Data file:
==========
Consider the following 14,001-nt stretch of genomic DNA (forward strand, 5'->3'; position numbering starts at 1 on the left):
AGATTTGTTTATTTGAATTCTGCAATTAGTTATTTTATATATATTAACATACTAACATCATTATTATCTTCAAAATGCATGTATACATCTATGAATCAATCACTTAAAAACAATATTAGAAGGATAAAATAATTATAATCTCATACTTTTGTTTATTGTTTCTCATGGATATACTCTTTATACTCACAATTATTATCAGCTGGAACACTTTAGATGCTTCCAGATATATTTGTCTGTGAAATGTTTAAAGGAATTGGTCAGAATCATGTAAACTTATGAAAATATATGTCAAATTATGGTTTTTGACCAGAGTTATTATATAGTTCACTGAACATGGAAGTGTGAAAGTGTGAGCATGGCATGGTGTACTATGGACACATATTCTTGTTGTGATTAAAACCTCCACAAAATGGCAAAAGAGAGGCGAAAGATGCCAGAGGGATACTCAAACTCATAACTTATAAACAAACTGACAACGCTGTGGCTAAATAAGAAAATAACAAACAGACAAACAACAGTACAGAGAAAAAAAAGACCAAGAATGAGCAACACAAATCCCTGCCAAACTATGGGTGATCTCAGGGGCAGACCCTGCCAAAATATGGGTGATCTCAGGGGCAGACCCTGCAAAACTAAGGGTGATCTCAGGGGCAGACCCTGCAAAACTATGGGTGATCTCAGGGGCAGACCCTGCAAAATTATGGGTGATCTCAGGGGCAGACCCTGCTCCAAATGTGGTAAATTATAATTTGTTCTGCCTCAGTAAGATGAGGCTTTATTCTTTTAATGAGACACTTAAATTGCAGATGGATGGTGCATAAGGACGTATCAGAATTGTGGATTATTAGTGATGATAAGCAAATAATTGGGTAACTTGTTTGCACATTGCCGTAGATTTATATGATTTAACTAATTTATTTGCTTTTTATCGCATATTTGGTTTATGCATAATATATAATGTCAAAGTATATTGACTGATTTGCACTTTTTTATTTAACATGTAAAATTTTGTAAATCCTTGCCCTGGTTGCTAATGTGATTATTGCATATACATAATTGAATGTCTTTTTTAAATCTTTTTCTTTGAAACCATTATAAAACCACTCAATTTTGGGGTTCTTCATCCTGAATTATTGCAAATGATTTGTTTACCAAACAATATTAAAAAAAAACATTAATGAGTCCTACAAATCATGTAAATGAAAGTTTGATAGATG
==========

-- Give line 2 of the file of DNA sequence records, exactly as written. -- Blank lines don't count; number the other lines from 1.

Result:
AGATTTGTTTATTTGAATTCTGCAATTAGTTATTTTATATATATTAACATACTAACATCATTATTATCTTCAAAATGCATGTATACATCTATGAATCAATCACTTAAAAACAATATTAGAAGGATAAAATAATTATAATCTCATACTTTTGTTTATTGTTTCTCATGGATATACTCTTTATACTCACAATTATTATCAGCTGGAACACTTTAGATGCTTCCAGATATATTTGTCTGTGAAATGTTTAAAGGAATTGGTCAGAATCATGTAAACTTATGAAAATATATGTCAAATTATGGTTTTTGACCAGAGTTATTATATAGTTCACTGAACATGGAAGTGTGAAAGTGTGAGCATGGCATGGTGTACTATGGACACATATTCTTGTTGTGATTAAAACCTCCACAAAATGGCAAAAGAGAGGCGAAAGATGCCAGAGGGATACTCAAACTCATAACTTATAAACAAACTGACAACGCTGTGGCTAAATAAGAAAATAACAAACAGACAAACAACAGTACAGAGAAAAAAAAGACCAAGAATGAGCAACACAAATCCCTGCCAAACTATGGGTGATCTCAGGGGCAGACCCTGCCAAAATATGGGTGATCTCAGGGGCAGACCCTGCAAAACTAAGGGTGATCTCAGGGGCAGACCCTGCAAAACTATGGGTGATCTCAGGGGCAGACCCTGCAAAATTATGGGTGATCTCAGGGGCAGACCCTGCTCCAAATGTGGTAAATTATAATTTGTTCTGCCTCAGTAAGATGAGGCTTTATTCTTTTAATGAGACACTTAAATTGCAGATGGATGGTGCATAAGGACGTATCAGAATTGTGGATTATTAGTGATGATAAGCAAATAATTGGGTAACTTGTTTGCACATTGCCGTAGATTTATATGATTTAACTAATTTATTTGCTTTTTATCGCATATTTGGTTTATGCATAATATATAATGTCAAAGTATATTGACTGATTTGCACTTTTTTATTTAACATGTAAAATTTTGTAAATCCTTGCCCTGGTTGCTAATGTGATTATTGCATATACATAATTGAATGTCTTTTTTAAATCTTTTTCTTTGAAACCATTATAAAACCACTCAATTTTGGGGTTCTTCATCCTGAATTATTGCAAATGATTTGTTTACCAAACAATATTAAAAAAAAACATTAATGAGTCCTACAAATCATGTAAATGAAAGTTTGATAGATG